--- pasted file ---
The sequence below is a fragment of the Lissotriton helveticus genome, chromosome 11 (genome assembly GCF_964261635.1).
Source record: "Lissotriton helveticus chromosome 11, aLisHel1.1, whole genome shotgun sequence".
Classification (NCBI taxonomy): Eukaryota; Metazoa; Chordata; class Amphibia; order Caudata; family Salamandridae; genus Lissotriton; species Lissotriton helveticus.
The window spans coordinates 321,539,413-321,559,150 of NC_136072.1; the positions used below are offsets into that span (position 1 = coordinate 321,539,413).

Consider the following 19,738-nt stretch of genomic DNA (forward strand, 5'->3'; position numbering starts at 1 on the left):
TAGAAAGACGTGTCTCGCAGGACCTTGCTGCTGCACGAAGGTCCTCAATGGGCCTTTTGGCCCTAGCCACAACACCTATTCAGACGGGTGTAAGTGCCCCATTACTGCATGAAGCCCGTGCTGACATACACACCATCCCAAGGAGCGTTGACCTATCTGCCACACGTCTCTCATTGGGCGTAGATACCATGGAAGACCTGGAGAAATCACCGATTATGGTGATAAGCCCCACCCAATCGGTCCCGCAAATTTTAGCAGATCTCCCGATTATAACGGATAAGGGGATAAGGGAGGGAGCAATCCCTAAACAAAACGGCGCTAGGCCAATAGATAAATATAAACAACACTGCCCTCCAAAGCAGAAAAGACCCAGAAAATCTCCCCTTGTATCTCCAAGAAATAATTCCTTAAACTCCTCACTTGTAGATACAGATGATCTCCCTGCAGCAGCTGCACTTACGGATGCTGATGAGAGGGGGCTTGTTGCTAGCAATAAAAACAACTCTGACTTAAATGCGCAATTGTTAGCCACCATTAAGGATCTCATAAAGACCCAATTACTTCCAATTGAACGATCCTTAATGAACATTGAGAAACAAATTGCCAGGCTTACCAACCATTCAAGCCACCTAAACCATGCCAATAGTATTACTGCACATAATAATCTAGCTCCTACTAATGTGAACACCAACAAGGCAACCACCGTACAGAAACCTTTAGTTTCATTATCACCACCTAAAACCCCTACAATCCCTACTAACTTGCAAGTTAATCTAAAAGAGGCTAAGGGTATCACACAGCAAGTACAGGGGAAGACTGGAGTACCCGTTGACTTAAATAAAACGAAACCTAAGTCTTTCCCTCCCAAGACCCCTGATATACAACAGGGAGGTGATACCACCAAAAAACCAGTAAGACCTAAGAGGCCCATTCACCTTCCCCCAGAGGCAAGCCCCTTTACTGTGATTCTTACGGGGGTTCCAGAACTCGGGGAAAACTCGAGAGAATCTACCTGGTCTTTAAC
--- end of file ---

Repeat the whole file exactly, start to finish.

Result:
The sequence below is a fragment of the Lissotriton helveticus genome, chromosome 11 (genome assembly GCF_964261635.1).
Source record: "Lissotriton helveticus chromosome 11, aLisHel1.1, whole genome shotgun sequence".
Classification (NCBI taxonomy): Eukaryota; Metazoa; Chordata; class Amphibia; order Caudata; family Salamandridae; genus Lissotriton; species Lissotriton helveticus.
The window spans coordinates 321,539,413-321,559,150 of NC_136072.1; the positions used below are offsets into that span (position 1 = coordinate 321,539,413).

Consider the following 19,738-nt stretch of genomic DNA (forward strand, 5'->3'; position numbering starts at 1 on the left):
TAGAAAGACGTGTCTCGCAGGACCTTGCTGCTGCACGAAGGTCCTCAATGGGCCTTTTGGCCCTAGCCACAACACCTATTCAGACGGGTGTAAGTGCCCCATTACTGCATGAAGCCCGTGCTGACATACACACCATCCCAAGGAGCGTTGACCTATCTGCCACACGTCTCTCATTGGGCGTAGATACCATGGAAGACCTGGAGAAATCACCGATTATGGTGATAAGCCCCACCCAATCGGTCCCGCAAATTTTAGCAGATCTCCCGATTATAACGGATAAGGGGATAAGGGAGGGAGCAATCCCTAAACAAAACGGCGCTAGGCCAATAGATAAATATAAACAACACTGCCCTCCAAAGCAGAAAAGACCCAGAAAATCTCCCCTTGTATCTCCAAGAAATAATTCCTTAAACTCCTCACTTGTAGATACAGATGATCTCCCTGCAGCAGCTGCACTTACGGATGCTGATGAGAGGGGGCTTGTTGCTAGCAATAAAAACAACTCTGACTTAAATGCGCAATTGTTAGCCACCATTAAGGATCTCATAAAGACCCAATTACTTCCAATTGAACGATCCTTAATGAACATTGAGAAACAAATTGCCAGGCTTACCAACCATTCAAGCCACCTAAACCATGCCAATAGTATTACTGCACATAATAATCTAGCTCCTACTAATGTGAACACCAACAAGGCAACCACCGTACAGAAACCTTTAGTTTCATTATCACCACCTAAAACCCCTACAATCCCTACTAACTTGCAAGTTAATCTAAAAGAGGCTAAGGGTATCACACAGCAAGTACAGGGGAAGACTGGAGTACCCGTTGACTTAAATAAAACGAAACCTAAGTCTTTCCCTCCCAAGACCCCTGATATACAACAGGGAGGTGATACCACCAAAAAACCAGTAAGACCTAAGAGGCCCATTCACCTTCCCCCAGAGGCAAGCCCCTTTACTGTGATTCTTACGGGGGTTCCAGAACTCGGGGAAAACTCGAGAGAATCTACCTGGTCTTTAAC